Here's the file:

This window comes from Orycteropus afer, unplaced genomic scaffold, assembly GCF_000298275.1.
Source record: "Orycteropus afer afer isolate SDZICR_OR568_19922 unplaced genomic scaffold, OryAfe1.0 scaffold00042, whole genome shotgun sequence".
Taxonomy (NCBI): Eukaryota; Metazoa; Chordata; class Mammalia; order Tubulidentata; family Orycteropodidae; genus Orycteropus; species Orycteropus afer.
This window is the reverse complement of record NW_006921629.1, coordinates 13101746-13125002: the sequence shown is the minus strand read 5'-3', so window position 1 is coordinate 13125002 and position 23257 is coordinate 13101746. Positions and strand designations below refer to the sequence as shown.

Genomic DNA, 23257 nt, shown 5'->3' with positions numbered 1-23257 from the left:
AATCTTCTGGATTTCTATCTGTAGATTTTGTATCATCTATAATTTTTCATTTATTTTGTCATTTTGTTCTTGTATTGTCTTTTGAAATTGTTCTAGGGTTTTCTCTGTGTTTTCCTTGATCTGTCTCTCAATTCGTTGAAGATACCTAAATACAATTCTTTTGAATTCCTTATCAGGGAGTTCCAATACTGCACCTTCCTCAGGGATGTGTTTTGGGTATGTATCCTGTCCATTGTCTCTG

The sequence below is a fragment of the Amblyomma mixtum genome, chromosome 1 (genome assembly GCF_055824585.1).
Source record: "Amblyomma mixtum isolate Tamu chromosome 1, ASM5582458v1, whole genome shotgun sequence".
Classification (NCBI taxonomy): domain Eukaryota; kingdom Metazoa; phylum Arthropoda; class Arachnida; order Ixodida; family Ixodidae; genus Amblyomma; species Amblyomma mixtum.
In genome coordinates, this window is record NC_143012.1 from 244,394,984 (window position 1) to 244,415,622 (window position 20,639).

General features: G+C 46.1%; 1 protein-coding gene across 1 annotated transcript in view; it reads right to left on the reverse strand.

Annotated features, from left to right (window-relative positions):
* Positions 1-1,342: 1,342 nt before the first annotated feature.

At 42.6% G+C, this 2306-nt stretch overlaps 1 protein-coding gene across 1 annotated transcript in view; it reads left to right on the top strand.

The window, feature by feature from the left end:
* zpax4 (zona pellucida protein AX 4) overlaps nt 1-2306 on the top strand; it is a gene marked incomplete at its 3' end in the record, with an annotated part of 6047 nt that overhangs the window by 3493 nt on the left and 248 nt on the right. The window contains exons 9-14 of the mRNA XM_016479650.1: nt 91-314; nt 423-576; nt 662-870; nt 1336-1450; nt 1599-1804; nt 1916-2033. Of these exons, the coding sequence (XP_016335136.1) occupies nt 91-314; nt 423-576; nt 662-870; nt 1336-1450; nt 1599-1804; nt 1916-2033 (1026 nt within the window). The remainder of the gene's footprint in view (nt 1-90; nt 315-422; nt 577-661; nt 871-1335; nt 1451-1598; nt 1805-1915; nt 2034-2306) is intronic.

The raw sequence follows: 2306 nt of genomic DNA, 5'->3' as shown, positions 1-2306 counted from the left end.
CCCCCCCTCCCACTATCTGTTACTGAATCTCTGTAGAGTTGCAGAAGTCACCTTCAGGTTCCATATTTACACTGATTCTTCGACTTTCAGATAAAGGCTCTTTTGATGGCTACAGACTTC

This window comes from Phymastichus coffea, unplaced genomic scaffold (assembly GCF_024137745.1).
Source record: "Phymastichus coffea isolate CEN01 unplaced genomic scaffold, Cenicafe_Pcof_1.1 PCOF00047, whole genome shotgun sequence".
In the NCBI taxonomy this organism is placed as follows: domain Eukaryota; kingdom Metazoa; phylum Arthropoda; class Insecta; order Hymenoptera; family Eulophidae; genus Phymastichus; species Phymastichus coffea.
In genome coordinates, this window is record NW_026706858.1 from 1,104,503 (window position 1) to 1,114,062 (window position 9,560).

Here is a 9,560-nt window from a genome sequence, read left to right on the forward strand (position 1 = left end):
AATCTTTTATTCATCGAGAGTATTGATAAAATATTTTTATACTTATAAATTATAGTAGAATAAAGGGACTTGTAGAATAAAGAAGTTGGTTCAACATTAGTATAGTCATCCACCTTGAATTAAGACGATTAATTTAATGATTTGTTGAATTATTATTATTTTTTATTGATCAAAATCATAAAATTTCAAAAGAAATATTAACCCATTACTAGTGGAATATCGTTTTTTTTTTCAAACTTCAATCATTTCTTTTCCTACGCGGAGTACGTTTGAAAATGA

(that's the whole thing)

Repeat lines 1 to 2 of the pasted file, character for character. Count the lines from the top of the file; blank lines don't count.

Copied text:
This window comes from Orycteropus afer, unplaced genomic scaffold, assembly GCF_000298275.1.
Source record: "Orycteropus afer afer isolate SDZICR_OR568_19922 unplaced genomic scaffold, OryAfe1.0 scaffold00042, whole genome shotgun sequence".